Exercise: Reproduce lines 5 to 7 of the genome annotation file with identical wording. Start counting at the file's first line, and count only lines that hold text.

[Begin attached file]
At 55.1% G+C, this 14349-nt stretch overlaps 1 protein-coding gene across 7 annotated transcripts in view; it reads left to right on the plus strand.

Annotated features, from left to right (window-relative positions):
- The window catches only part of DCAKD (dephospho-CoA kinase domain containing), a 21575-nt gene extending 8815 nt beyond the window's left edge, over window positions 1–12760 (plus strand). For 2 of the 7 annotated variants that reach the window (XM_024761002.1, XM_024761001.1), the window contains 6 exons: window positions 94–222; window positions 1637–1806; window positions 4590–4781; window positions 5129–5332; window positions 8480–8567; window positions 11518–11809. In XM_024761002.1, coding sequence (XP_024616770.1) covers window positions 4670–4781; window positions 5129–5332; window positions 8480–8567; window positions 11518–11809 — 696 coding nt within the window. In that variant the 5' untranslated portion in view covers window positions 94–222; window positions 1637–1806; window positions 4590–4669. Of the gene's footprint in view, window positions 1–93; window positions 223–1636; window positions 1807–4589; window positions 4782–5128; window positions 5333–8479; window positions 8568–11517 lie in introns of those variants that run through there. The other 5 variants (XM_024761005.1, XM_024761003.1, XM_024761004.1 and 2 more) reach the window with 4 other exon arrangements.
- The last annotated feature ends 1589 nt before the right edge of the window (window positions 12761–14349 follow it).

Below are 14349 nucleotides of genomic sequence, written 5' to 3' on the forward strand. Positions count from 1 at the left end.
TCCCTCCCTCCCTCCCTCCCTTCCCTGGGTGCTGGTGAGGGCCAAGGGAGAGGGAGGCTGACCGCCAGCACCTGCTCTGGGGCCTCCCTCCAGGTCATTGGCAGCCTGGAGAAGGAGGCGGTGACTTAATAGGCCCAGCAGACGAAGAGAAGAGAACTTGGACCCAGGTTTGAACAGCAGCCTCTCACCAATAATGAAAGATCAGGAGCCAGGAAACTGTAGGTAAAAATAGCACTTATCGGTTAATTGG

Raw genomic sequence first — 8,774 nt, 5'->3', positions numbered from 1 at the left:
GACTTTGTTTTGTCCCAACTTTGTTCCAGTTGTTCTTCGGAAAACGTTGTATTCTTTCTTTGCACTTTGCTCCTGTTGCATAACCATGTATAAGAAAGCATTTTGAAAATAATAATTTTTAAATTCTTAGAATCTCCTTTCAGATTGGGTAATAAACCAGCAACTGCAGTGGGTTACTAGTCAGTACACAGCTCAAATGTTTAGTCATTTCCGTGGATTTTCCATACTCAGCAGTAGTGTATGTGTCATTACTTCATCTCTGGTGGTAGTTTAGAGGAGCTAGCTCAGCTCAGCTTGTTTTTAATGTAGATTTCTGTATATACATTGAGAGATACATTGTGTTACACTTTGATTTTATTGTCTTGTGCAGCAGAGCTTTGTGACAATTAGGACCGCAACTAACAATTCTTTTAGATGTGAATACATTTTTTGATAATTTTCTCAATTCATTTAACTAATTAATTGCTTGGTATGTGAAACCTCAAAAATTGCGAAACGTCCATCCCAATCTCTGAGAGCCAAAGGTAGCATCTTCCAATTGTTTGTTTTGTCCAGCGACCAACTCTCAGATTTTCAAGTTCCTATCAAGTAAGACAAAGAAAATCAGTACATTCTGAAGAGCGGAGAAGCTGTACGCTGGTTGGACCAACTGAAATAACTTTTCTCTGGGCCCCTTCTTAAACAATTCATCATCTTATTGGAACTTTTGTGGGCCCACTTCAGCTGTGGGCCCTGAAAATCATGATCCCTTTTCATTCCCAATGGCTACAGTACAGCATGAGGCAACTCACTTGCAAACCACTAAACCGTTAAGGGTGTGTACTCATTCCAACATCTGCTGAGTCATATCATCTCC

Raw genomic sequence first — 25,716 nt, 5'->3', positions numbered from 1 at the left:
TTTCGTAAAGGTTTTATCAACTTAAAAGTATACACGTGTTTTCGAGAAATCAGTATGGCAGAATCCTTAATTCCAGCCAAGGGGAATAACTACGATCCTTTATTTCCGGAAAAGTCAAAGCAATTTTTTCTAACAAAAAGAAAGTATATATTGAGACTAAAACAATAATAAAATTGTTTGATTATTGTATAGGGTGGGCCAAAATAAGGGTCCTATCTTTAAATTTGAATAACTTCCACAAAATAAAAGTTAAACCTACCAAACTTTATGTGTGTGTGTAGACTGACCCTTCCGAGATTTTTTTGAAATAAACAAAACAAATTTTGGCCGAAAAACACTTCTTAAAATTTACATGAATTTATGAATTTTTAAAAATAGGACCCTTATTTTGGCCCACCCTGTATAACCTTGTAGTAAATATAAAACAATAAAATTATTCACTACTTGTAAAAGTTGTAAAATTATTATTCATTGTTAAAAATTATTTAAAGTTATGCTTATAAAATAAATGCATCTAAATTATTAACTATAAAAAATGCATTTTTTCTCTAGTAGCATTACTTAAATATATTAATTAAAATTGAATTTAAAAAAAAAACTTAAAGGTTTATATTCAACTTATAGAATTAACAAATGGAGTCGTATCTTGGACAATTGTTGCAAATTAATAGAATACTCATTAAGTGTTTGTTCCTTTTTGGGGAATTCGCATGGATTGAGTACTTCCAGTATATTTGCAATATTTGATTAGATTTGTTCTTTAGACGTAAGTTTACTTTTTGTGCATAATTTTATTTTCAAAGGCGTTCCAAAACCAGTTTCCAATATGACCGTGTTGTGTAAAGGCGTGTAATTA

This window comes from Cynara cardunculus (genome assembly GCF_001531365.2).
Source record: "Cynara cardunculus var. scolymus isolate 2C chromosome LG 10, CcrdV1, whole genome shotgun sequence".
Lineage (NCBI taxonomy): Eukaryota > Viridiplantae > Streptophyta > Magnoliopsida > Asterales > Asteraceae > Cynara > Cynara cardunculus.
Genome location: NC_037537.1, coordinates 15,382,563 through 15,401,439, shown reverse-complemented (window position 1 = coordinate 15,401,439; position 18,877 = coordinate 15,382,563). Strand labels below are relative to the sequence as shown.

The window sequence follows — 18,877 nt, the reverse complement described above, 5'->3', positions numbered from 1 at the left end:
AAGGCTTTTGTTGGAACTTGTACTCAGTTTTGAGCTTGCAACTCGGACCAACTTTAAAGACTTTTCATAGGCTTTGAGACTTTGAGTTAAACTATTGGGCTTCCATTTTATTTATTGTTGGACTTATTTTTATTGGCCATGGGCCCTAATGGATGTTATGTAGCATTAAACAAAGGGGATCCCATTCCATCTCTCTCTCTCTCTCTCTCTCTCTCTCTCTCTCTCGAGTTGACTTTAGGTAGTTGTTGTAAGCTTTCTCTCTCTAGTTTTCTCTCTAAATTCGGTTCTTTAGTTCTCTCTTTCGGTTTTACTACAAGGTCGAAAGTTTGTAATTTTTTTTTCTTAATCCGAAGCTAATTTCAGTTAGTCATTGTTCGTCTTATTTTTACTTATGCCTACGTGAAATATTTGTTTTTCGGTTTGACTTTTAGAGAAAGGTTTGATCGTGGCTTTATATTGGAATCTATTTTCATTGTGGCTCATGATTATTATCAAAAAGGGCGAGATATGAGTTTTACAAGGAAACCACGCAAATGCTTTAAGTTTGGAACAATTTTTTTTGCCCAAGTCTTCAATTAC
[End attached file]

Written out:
Below are 14349 nucleotides of genomic sequence, written 5' to 3' on the forward strand. Positions count from 1 at the left end.
TCCCTCCCTCCCTCCCTCCCTTCCCTGGGTGCTGGTGAGGGCCAAGGGAGAGGGAGGCTGACCGCCAGCACCTGCTCTGGGGCCTCCCTCCAGGTCATTGGCAGCCTGGAGAAGGAGGCGGTGACTTAATAGGCCCAGCAGACGAAGAGAAGAGAACTTGGACCCAGGTTTGAACAGCAGCCTCTCACCAATAATGAAAGATCAGGAGCCAGGAAACTGTAGGTAAAAATAGCACTTATCGGTTAATTGG

Raw genomic sequence first — 8,774 nt, 5'->3', positions numbered from 1 at the left: